How to build a tiny bridge between big countries

Oksana gradually came to the conclusion that not only should a one-time cultural event be arranged but also a centre to be responsible for the ties between Russia and India throughout the state.

Oksana gradually came to the conclusion that not only should a one-time cultural event be arranged but also a centre to be responsible for the ties between Russia and India throughout the state.

How the Russian-Indian centre in Hyderabad is established

Strange, but love for your homeland gets stronger the further you are away from home. Without the habitual daily bustle, you suddenly realise that you miss the small routines, original holidays and your native language. Yet the opposite is also true: when you spend a lot of time in a foreign country, you tend to absorb it, get used to it and, when you get back home, you start missing the life you had there. It goes like this: the culture of one country is not enough for you; you need to combine both.

This story is about one such Russian. Oksana first came to India to do a Master’s degree in philosophy. The programme was over in two years and she went back to Russia. But less than a year passed, Oksana felt she missed India. So she returned for another three years to write her thesis work on two prominent thinkers: Leo Tolstoy and Mahatma Gandhi, whose ideas and practical philosophy are relevant even in the 21st century. Her new acquaintances were all connected with Russia in one way or another, maybe because of the subject of the paper, or maybe just by coincidence. Someone had studied in Russia, someone had worked there, and some people were old enough to remember the good times when Russian classics were sold in India for 0.5 rupee apiece. In that company, the need for a cultural connection with Russia was evident. One fine day, it turned into the idea of setting up an Indian-Russian centre. That is how it happened.

Once, when browsing the Russia&India Report website, Oksana ran across an article about a festival of Russian cinema in Mumbai and was positively jealous of the city.

“Why don’t we have such festivals here in Hyderabad?” she asked herself.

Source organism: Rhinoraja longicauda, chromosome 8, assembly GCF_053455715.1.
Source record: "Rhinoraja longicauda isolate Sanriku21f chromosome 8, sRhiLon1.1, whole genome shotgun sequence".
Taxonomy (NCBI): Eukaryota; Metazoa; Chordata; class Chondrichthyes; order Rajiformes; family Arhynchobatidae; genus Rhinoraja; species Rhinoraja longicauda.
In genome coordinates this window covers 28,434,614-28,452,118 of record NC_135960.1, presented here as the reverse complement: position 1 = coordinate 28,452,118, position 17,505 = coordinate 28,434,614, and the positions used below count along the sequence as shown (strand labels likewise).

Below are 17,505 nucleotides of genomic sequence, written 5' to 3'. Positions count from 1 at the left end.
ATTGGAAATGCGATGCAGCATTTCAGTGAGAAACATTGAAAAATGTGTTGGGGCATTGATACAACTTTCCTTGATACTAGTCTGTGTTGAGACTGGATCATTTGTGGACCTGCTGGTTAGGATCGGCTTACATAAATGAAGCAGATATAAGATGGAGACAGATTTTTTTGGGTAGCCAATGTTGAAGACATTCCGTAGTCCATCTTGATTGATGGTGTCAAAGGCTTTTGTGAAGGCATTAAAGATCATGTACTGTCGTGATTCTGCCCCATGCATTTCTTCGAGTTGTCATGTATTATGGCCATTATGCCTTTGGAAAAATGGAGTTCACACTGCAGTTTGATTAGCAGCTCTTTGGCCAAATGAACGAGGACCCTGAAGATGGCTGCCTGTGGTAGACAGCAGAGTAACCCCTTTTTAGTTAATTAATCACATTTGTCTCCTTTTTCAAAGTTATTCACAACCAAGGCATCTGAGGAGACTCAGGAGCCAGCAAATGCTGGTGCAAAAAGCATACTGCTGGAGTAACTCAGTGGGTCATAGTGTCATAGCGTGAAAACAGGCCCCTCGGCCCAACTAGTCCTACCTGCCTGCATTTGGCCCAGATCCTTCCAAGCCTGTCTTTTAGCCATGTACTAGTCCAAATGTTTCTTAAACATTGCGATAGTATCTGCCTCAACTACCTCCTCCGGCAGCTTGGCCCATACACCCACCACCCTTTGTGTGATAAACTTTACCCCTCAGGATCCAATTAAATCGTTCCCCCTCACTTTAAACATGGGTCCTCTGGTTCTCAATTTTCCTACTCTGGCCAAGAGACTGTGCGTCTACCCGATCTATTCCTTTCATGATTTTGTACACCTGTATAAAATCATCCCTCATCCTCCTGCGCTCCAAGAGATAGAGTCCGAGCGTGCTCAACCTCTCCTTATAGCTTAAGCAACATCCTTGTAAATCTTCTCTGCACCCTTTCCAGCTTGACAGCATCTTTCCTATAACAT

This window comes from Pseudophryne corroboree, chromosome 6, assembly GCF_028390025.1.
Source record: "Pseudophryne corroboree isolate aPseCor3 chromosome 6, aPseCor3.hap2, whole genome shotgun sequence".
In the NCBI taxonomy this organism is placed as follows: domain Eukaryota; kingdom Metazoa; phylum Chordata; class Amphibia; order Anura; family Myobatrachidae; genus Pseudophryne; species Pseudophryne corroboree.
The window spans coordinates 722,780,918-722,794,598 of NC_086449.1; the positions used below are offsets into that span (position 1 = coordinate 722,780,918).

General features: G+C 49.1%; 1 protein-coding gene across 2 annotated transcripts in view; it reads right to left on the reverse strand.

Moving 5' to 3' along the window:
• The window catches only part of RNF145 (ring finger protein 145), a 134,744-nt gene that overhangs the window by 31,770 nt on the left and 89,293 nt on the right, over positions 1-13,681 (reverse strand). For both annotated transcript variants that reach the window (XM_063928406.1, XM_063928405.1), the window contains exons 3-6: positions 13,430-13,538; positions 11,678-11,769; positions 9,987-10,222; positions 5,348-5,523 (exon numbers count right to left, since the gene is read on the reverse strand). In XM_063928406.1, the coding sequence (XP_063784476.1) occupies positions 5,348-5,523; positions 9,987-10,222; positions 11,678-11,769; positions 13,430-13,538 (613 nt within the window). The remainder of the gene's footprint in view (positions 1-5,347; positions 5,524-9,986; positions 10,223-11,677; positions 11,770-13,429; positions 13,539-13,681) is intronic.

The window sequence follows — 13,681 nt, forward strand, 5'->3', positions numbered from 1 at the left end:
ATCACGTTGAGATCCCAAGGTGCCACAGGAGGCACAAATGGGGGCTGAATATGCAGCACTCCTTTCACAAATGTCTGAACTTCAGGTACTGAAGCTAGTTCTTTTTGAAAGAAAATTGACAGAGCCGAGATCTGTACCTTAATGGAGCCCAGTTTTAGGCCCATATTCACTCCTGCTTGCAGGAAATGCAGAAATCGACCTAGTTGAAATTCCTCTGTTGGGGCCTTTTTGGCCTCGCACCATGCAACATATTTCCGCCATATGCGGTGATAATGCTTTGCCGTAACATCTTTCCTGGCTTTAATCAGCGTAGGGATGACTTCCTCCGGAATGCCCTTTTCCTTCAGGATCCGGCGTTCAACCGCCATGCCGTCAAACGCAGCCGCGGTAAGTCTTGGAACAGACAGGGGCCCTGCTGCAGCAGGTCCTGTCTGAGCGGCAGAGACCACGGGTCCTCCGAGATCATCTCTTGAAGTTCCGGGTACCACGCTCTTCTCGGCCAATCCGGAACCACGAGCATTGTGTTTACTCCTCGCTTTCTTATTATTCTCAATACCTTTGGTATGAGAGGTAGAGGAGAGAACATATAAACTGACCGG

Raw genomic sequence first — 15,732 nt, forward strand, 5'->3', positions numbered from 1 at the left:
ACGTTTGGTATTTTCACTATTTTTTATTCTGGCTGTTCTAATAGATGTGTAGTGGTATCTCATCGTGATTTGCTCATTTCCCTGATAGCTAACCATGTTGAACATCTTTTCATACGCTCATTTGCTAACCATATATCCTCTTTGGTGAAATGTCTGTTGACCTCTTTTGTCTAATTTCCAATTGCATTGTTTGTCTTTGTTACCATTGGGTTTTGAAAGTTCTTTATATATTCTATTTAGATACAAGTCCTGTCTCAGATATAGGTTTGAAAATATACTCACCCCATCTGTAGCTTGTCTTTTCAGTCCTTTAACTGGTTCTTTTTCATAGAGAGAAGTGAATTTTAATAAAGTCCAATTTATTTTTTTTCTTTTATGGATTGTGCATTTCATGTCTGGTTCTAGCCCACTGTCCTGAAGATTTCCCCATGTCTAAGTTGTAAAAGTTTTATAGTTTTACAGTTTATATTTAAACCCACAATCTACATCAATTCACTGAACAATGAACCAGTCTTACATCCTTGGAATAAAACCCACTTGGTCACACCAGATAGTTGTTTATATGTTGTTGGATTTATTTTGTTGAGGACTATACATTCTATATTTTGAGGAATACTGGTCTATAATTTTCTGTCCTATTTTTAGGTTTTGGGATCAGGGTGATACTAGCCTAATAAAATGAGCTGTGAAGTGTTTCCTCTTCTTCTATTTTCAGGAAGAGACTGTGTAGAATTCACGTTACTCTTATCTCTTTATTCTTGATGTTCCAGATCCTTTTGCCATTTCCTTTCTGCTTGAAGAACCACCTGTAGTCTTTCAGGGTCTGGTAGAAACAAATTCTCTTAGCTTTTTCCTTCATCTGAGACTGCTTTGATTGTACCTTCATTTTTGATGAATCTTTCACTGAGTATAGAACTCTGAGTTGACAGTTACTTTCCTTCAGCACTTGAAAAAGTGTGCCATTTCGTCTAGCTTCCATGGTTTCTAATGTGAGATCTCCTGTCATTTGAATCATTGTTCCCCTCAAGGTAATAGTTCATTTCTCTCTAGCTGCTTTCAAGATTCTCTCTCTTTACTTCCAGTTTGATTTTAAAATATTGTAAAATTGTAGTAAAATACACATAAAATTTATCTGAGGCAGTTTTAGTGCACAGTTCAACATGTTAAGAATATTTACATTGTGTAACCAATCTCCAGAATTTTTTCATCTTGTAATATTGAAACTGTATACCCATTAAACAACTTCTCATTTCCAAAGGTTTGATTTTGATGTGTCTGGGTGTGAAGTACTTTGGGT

“The festival won’t come here all by itself,” her friend told her. “If you want to have it here, you will have to work on it!”

Those words caught on, but the search for a location to hold a film festival evolved into something bigger. Oksana gradually came to the conclusion that not only should a one-time cultural event be arranged but also a centre to be responsible for the ties between Russia and India throughout the state.

Oksana applied to establish a Russian-Indian centre to the Consulate General of the Russian Federation in Chennai, which is responsible for visa and other consular issues in Andhra Pradesh. The consulate approved of the idea and it was decided to create a branch of the Indian-Russian culture and friendship society in Hyderabad.

Russia&India Report decided to ask the initiator of the project about her further plans.

Oksana, when will the branch open?


As you know, to say and to do are two different things. To set the whole thing in motion, we need not only moral support but also such a good impetus as a financial fund. We are now looking for active members of our society to play the role of cultural event ideologists. Also, we need to find sponsors. I know that there are many joint Russian-Indian ventures in Andhra Pradesh and, specifically, in Hyderabad. Financial contributions to the work of the centre might prove beneficial not only from the point of view of cultural and scientific ties, but also from the business angle. 

Could you explain how?


The thing is, the society will hold not only events dedicated to culture, history and traditions, but also meetings of professionals and scientists from various fields. In addition, we want to organise a language centre to teach Russian, Hindi and Telugu, which is one of the primary requirements for joint ventures to ensure fruitful cooperation, even if English is the basic language of communication in these companies. Anyone would be pleased and find it more convenient if a colleague spoke his native language. Any Russian who comes to this state will be able to get our help in studying Hindi and Telugu. Likewise, any Indian planning to visit Russia or simply interested in learning Russian is welcome to come to our centre and get the required knowledge.

What other events are you planning? 

There will be events of various levels and in various fields – from film festivals, exhibitions, folklore performances, poetry readings and musical soirees to roundtables, seminars and lectures covering professional and scientific topics. We have grand plans and ambitions but, like any new initiative, we need support. We would be glad to meet and get in contact with anyone who would like to help us in any way. We only have three people on our steering committee now but would prefer there to be at least ten before we officially open the centre, in order to share the organisational responsibilities. Ideally, we would like to have people of various professions on the committee to tackle issues more professionally and find more creative ways to resolve them.

For further information you can contact Oksana on her e-mail address ircfshyderabad@yahoo.in

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